Roger Federer said Monday he could allow himself to dream about recapturing the world number one spot at this week’s tournament in Rotterdam.
The Swiss maestro will become the oldest man ever to hold the position at the age of 36, but he would have to at least reach the semi-finals of the event.
If seedings hold up, Federer would have to defeat compatriot and friend Stan Wawrinka in what would be a blockbuster quarter-final.
And the 20-time major winner says he’s already salivating at the prospect.
“I would love to be in that position with anyone, but with Stan it would be like a Grand Slam final, a big-time match,” said Federer, who downed Marin Cilic in the final of last month’s Australian Open for his sixth title.
“I’m hoping to get to number one and hoping to do it this week. You always want to do it the tough way, it’s not easy to get there.
“The achievement would be quite incredible. It’s exciting to see Stan in my section and it’s great to have him back (after knee surgery in July).”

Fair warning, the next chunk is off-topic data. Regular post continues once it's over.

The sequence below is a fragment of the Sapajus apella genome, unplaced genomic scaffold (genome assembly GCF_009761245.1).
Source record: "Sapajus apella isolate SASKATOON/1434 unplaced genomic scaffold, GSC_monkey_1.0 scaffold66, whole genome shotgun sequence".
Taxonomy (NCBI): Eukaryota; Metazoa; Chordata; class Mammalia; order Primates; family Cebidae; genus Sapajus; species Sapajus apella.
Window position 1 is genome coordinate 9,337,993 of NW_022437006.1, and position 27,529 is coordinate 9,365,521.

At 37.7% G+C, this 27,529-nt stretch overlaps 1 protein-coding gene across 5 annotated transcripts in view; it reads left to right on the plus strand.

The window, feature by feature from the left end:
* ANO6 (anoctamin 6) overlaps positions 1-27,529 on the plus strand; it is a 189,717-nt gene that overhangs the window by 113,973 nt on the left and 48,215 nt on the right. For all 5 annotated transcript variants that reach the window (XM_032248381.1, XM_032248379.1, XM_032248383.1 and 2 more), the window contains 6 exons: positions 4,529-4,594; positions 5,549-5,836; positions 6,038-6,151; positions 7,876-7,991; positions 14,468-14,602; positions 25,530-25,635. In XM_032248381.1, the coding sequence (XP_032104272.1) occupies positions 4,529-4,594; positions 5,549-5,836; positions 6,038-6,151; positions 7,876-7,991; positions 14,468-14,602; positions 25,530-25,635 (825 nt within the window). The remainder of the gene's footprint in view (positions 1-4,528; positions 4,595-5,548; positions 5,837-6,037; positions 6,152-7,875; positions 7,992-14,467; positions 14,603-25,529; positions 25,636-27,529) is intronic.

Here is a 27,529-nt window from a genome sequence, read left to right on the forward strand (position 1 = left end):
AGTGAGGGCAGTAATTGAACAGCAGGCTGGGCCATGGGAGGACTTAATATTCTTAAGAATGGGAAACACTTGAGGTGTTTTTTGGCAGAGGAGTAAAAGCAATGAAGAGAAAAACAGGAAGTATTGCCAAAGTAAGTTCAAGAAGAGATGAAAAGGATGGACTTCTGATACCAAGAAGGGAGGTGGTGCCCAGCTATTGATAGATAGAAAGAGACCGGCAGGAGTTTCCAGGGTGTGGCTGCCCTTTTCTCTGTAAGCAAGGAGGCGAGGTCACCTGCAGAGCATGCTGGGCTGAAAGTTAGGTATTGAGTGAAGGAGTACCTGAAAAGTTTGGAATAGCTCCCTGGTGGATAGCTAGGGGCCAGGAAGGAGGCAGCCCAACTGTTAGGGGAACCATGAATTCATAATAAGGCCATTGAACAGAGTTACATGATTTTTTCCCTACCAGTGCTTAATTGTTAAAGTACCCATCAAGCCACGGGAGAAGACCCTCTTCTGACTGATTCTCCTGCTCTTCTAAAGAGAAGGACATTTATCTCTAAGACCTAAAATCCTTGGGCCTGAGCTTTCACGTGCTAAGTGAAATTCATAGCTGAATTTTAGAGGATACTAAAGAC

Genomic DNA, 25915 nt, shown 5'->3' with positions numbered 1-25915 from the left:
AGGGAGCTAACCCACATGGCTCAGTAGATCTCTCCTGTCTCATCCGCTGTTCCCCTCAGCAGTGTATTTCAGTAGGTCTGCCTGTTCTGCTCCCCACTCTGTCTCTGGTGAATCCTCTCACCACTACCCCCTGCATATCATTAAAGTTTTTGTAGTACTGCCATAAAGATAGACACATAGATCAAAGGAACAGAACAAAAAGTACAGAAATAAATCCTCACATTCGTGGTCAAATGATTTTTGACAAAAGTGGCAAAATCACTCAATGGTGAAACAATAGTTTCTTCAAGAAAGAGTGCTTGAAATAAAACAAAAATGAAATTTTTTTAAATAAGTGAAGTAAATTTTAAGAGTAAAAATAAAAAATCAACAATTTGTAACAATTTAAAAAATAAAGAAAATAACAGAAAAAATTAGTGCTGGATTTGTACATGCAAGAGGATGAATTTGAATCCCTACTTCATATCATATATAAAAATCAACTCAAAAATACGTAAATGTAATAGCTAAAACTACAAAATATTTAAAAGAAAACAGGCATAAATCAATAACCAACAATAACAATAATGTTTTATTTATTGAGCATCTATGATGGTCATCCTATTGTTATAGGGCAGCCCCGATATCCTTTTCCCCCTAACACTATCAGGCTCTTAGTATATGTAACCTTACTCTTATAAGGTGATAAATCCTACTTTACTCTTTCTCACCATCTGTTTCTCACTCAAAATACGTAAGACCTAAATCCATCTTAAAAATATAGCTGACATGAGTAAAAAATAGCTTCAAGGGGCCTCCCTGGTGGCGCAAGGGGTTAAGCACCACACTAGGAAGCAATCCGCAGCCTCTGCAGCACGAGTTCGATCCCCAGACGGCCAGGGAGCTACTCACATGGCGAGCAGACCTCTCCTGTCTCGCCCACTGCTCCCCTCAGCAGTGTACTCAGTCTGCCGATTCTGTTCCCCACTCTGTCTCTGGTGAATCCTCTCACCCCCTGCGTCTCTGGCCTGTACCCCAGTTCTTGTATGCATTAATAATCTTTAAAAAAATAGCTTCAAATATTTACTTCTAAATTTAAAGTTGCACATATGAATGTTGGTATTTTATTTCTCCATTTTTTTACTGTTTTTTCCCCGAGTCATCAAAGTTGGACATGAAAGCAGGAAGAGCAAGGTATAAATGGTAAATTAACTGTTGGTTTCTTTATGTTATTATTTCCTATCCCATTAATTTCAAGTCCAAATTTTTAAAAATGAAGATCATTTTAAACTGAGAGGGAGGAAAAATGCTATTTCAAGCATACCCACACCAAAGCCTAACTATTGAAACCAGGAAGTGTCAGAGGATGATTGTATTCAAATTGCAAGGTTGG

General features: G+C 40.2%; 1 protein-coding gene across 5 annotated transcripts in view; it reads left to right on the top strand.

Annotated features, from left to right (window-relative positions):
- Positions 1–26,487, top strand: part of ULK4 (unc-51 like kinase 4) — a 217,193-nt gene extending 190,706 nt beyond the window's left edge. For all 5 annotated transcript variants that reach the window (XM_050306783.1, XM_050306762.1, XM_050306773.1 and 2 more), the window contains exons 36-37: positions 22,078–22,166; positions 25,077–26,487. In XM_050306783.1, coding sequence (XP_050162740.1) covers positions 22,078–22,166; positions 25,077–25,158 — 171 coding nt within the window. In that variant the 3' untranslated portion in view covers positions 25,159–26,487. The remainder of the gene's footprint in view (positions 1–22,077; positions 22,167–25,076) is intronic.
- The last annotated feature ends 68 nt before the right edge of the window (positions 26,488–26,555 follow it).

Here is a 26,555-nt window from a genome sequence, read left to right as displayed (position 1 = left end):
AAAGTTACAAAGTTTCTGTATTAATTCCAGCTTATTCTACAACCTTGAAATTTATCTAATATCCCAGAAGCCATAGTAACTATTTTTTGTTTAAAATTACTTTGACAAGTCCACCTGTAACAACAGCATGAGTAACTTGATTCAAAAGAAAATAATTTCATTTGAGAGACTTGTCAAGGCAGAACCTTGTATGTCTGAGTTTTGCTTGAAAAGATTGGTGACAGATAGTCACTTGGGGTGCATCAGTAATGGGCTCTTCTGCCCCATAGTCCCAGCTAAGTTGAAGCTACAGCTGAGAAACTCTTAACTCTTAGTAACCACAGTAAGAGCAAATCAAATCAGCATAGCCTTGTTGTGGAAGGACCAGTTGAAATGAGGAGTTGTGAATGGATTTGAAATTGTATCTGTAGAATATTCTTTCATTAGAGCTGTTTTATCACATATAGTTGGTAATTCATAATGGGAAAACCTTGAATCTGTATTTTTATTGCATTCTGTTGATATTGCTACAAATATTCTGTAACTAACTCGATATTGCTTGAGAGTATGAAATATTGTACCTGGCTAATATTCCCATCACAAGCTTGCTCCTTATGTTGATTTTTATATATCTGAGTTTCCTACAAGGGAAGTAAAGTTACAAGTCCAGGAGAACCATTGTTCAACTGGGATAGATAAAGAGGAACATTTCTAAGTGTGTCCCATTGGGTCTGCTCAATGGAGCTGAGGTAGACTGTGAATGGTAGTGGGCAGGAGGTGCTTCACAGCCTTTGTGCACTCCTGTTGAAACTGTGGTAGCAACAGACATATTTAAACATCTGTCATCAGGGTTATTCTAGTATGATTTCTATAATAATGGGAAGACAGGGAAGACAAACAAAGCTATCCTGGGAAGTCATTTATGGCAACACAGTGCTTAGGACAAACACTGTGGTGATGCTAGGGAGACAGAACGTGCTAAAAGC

Federer, who won at Rotterdam in 2005 and 2012, said he made a relatively late decision to play at the event
“I didn’t think of the rankings at all in Melbourne. Afterwards, I thought I could always play Rotterdam, I’d love to play, give it a go and see what happens.
“I’m happy I’m here, healthy and eager to play,” he added.
Federer starts his bid on Wednesday against Belgian Ruben Bemelmans, but he hinted at a light hardcocurt schedule so as to stay fit for clay.
“The clay season is up in the air. If I’m playing a lot during this part of the season, it would be hard to play a robust clay season.
“It would be light (schedule) if I do play. We’ll see how it goes, I’m healthy and glad to be playing. I should be playing when I feel that way and not play when I don’t feel at 100 percent or don’t feel ready to do it.
“That’s the secret for me moving forward.”